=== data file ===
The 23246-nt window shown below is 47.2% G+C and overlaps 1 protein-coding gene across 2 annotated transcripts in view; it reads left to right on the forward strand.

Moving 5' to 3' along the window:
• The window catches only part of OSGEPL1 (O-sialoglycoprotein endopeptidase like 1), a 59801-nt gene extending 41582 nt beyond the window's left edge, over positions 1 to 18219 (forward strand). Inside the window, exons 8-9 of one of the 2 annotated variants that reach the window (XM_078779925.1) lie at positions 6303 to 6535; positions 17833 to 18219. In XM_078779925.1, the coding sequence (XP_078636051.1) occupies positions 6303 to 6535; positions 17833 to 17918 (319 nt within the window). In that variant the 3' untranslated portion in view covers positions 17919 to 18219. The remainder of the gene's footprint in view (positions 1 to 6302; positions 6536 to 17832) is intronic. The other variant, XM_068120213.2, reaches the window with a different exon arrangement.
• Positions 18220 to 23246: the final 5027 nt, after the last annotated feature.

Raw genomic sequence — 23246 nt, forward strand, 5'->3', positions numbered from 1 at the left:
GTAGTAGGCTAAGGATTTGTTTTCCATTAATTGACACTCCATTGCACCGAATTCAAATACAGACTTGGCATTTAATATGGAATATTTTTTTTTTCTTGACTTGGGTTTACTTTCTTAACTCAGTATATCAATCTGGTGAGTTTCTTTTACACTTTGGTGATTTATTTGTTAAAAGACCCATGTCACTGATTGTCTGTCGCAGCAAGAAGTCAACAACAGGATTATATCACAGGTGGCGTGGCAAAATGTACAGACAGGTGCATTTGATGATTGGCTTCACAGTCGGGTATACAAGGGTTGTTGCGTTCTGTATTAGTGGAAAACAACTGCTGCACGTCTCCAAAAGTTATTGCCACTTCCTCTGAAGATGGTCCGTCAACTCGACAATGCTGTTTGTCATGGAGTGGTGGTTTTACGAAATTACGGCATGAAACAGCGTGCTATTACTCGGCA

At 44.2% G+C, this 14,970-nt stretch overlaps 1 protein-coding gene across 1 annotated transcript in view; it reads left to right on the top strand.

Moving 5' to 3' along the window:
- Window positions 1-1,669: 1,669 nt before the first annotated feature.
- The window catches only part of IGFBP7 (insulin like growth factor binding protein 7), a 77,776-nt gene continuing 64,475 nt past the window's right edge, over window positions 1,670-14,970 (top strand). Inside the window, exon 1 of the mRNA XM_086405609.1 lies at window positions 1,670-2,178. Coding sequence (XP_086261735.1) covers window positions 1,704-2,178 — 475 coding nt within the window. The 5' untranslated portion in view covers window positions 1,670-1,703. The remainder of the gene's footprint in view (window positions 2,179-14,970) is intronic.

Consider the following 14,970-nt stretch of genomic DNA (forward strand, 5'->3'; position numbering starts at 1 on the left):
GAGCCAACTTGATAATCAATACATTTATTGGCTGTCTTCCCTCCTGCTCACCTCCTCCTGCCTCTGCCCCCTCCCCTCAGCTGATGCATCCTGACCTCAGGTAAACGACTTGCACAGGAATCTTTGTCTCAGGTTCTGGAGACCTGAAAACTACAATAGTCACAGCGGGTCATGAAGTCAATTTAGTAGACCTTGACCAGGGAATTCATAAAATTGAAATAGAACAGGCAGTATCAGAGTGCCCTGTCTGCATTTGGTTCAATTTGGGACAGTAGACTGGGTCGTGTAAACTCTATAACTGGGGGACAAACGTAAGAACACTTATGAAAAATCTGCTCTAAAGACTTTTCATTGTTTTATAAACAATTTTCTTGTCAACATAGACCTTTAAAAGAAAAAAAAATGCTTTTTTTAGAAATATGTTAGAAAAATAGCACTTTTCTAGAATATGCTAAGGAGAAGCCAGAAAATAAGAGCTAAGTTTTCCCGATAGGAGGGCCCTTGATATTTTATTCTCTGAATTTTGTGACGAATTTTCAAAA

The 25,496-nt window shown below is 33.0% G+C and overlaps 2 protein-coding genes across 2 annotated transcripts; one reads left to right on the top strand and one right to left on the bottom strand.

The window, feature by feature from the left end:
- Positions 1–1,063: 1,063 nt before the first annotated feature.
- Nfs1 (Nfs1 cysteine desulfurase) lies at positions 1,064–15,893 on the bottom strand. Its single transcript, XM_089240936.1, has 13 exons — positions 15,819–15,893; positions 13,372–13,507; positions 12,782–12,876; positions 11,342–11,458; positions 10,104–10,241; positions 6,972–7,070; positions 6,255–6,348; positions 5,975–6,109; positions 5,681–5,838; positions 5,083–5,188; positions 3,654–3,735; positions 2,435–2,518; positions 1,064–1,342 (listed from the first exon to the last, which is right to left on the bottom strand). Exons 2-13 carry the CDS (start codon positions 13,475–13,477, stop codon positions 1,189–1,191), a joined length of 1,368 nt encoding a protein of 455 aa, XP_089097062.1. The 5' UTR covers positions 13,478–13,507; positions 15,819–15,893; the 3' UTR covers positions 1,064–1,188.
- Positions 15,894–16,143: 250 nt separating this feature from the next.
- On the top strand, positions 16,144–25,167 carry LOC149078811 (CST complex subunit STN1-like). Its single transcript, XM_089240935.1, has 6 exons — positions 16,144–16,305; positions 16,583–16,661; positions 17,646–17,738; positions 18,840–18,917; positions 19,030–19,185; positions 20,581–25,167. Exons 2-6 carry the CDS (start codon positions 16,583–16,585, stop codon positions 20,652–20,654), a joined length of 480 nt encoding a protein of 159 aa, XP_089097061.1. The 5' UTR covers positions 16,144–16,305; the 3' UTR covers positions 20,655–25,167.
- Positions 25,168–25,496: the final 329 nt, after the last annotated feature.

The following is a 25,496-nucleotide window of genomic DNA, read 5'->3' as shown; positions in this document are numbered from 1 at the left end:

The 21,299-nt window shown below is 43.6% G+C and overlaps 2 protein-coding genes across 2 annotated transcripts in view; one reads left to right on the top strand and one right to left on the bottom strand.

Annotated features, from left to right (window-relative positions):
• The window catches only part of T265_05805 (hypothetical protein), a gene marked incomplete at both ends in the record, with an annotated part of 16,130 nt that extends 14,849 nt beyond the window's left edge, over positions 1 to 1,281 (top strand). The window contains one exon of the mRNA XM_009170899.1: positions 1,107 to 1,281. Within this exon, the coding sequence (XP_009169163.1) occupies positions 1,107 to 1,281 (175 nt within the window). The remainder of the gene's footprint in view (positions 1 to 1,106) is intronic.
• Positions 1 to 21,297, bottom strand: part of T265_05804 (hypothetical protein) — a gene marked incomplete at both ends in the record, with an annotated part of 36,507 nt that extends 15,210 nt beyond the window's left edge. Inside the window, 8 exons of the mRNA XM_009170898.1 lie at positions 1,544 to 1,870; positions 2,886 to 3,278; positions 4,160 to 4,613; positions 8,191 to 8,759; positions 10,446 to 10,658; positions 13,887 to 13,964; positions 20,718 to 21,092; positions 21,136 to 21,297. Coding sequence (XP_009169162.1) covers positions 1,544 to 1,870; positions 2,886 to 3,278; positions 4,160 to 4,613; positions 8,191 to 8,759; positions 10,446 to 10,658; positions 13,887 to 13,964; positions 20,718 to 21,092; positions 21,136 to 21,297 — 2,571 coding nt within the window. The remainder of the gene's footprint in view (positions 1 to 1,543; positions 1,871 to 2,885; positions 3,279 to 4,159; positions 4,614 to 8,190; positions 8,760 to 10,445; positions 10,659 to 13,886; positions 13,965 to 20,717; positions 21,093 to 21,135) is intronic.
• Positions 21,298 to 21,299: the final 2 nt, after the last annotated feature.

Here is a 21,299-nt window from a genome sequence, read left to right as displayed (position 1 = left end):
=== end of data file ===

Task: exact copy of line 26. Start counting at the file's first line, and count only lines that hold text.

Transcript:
Here is a 21,299-nt window from a genome sequence, read left to right as displayed (position 1 = left end):